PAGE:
Who tramples hearts as others trample clay,
Yet with a faltering, an uncertain tread,
That might stir up reprisal in the dead.

Forced to sit by his side and be his wife—
Forced to behold that visage, hour by hour,
He has no more from me Than any wretch[ed] life ;
A triple lust of gold, and blood, and power;
A soul whom motives fierce, yet abject, urge—
Rome’s servile slave, and Judah’s tyrant scourge.

And now, the envious Jewish priests have brought
Jesus—whom they in mock’ry call their king—
To have, by this grim power, their vengeance wrought;
By this mean reptile, innocence to sting.
Oh! could I but the purposed doom avert,
And shield the blameless head from cruel hurt!

What is this Hebrew Christ? to me unknown
His lineage—doctrine—mission; yet how clear
Is God-like goodness in his actions shown,
How straight and stainless is his life’s career!
The ray of God rests on him; but will his faith
Survive the terrors of to-morrow’s death ?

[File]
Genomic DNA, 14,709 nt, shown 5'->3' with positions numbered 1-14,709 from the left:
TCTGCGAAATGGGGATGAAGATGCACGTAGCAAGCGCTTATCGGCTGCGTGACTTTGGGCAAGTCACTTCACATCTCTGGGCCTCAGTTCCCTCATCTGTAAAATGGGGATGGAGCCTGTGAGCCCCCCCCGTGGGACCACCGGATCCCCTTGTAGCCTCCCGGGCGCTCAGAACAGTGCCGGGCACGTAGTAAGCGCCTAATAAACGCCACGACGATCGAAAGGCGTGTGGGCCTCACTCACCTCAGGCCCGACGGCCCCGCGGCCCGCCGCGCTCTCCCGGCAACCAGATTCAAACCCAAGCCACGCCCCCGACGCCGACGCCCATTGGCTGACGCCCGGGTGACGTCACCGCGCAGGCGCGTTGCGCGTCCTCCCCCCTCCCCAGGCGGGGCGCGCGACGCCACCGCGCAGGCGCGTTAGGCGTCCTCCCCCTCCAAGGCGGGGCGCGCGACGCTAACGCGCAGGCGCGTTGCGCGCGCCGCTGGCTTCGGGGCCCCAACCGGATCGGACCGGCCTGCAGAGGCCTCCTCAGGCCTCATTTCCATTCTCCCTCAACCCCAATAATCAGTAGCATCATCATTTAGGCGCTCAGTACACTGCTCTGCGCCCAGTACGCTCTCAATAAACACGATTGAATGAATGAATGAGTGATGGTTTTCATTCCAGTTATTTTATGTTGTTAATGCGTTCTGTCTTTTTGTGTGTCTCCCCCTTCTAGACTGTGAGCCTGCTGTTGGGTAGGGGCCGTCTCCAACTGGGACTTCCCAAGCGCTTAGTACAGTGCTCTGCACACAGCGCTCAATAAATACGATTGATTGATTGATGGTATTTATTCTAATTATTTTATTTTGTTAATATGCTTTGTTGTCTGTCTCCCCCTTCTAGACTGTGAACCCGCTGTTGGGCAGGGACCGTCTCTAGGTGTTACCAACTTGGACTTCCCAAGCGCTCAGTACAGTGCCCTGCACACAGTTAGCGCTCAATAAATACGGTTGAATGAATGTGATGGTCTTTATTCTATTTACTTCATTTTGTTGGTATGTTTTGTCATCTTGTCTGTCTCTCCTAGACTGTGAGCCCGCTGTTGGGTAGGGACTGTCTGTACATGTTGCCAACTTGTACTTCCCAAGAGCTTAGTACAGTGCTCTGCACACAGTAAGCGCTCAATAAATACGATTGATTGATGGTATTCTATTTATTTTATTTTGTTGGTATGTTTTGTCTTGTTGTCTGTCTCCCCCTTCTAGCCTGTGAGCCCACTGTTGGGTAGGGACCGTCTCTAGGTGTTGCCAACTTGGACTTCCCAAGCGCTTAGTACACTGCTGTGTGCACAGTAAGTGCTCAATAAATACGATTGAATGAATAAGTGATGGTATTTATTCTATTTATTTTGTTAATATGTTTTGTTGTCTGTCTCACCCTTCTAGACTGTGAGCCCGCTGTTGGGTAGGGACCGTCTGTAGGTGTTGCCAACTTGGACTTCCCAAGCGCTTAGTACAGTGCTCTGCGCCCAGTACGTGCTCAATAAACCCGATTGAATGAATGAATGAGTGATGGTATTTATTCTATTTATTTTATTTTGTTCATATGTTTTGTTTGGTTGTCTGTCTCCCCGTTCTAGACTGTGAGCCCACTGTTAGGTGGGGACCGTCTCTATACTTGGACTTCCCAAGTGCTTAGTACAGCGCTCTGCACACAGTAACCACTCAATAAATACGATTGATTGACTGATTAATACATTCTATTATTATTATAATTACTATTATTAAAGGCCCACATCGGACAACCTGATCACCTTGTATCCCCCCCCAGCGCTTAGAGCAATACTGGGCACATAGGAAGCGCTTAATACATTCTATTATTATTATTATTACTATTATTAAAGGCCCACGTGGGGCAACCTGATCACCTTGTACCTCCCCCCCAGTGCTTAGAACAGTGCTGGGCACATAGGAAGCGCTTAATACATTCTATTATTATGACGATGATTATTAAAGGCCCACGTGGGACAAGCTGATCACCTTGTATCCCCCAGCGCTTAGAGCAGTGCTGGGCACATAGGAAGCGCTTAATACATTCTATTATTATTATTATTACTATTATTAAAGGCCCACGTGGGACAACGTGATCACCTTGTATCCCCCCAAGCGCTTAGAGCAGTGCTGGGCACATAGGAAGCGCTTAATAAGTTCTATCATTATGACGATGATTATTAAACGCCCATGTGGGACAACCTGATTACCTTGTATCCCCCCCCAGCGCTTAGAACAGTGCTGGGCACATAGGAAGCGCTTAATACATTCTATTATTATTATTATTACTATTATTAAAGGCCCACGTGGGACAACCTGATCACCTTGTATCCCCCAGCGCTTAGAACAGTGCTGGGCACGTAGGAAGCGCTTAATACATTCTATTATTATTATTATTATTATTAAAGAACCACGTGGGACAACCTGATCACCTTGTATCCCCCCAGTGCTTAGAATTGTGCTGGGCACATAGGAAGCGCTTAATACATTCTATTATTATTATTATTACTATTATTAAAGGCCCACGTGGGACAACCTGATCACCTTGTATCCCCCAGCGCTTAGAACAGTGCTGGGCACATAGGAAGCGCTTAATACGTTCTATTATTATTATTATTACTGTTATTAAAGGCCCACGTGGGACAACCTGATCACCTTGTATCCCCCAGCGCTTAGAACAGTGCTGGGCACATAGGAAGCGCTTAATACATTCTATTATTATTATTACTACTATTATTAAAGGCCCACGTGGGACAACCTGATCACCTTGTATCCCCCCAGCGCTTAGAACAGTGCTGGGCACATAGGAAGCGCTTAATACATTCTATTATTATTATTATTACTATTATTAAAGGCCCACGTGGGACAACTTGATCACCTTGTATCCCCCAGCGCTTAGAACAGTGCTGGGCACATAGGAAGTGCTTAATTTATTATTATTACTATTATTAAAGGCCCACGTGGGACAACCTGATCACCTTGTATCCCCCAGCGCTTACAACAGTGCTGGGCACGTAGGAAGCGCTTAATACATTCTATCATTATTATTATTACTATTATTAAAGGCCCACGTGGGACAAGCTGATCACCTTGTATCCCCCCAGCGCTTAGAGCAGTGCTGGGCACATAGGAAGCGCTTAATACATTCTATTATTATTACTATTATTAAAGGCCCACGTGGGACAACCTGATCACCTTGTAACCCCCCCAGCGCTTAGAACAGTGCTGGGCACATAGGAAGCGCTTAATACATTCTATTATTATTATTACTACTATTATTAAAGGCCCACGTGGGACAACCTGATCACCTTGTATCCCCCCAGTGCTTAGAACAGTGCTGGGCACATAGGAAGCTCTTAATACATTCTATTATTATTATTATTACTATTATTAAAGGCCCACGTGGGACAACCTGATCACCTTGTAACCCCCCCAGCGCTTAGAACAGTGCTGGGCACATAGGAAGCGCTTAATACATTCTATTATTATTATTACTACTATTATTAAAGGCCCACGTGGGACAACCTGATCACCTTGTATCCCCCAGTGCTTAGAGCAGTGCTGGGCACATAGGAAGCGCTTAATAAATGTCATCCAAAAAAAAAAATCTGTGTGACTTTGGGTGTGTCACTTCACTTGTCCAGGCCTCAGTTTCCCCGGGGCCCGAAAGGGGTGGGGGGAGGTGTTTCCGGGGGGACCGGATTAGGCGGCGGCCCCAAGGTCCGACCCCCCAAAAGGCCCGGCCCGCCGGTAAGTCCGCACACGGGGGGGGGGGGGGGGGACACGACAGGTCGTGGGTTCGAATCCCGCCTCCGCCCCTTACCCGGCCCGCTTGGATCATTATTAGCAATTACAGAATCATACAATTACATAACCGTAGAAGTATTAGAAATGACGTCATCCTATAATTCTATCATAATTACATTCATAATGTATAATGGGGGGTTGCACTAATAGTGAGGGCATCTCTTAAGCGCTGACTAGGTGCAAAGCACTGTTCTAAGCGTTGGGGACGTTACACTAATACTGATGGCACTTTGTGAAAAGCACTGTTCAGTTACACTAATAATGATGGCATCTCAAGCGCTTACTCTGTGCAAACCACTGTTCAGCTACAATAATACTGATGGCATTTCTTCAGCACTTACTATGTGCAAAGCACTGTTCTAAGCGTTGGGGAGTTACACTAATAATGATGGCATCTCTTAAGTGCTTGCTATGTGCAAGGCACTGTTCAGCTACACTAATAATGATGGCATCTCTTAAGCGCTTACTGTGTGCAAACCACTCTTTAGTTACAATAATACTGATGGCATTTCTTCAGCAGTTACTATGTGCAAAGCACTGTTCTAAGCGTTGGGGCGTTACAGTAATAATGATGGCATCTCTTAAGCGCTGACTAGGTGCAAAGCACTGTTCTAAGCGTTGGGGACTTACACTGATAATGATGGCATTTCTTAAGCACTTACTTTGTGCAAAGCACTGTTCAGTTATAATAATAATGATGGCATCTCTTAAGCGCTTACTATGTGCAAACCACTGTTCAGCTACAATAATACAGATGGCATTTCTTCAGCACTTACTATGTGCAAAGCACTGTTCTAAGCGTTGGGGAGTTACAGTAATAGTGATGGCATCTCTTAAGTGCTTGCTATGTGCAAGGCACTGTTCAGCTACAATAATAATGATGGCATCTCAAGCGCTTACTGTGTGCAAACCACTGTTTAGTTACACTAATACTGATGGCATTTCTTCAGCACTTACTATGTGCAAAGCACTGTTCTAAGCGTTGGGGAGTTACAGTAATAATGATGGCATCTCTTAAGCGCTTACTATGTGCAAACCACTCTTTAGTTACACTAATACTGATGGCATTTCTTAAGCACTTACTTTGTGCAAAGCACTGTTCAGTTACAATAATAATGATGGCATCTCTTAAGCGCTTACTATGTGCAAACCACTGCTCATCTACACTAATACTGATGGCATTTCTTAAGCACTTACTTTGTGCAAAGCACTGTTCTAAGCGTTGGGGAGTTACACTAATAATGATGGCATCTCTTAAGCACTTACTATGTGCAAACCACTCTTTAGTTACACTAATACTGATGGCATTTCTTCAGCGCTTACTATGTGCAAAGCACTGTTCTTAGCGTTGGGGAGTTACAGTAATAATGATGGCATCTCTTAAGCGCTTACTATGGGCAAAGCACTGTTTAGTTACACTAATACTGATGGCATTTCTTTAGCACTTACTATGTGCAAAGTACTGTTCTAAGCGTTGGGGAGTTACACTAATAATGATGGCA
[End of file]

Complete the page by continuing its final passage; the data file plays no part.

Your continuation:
This day, Time travails with a mighty birth;
This day, Truth stoops from heaven and visits earth;
Ere night descends I shall more surely know
What guide to follow, in what path to go;
I wait in hope—I wait in solemn fear,
The oracle of God—the sole—true God—to hear.

https://poets.org/poem/pilates-wifes-dream

Even if unable to avert doom or woe, may you wait in hope to know more of what comes to birth.

 

Reflection 4 (Oscar Romero)

With this final spoken reflection, before you get a moment to reflect yourself where all of this takes you and what goodness you wring out of it, this last bit was spoken on Good Friday by Saint Oscar Romero, killed just over 40 years ago during a church service in El Salvador. Maybe singing in concert with Bonhoeffer, Archbishop Romero holds the hard words of forsakenness, wondering where God is when it feels like we’d want so much more or something else. Is God responding? That’s maybe down to the central difficulty of this day, of our current desperate moment, of how in the world God is present on a cross and here.

 

God is not failing us when we don’t feel [a] presence. Let’s not say: God doesn’t do what I pray for so much, and therefore I don’t pray anymore.

God exists, and God exists even more, the farther [away] you feel. When you feel the anguished desire for God to come near because you don’t feel God present, then God is very close to your anguish.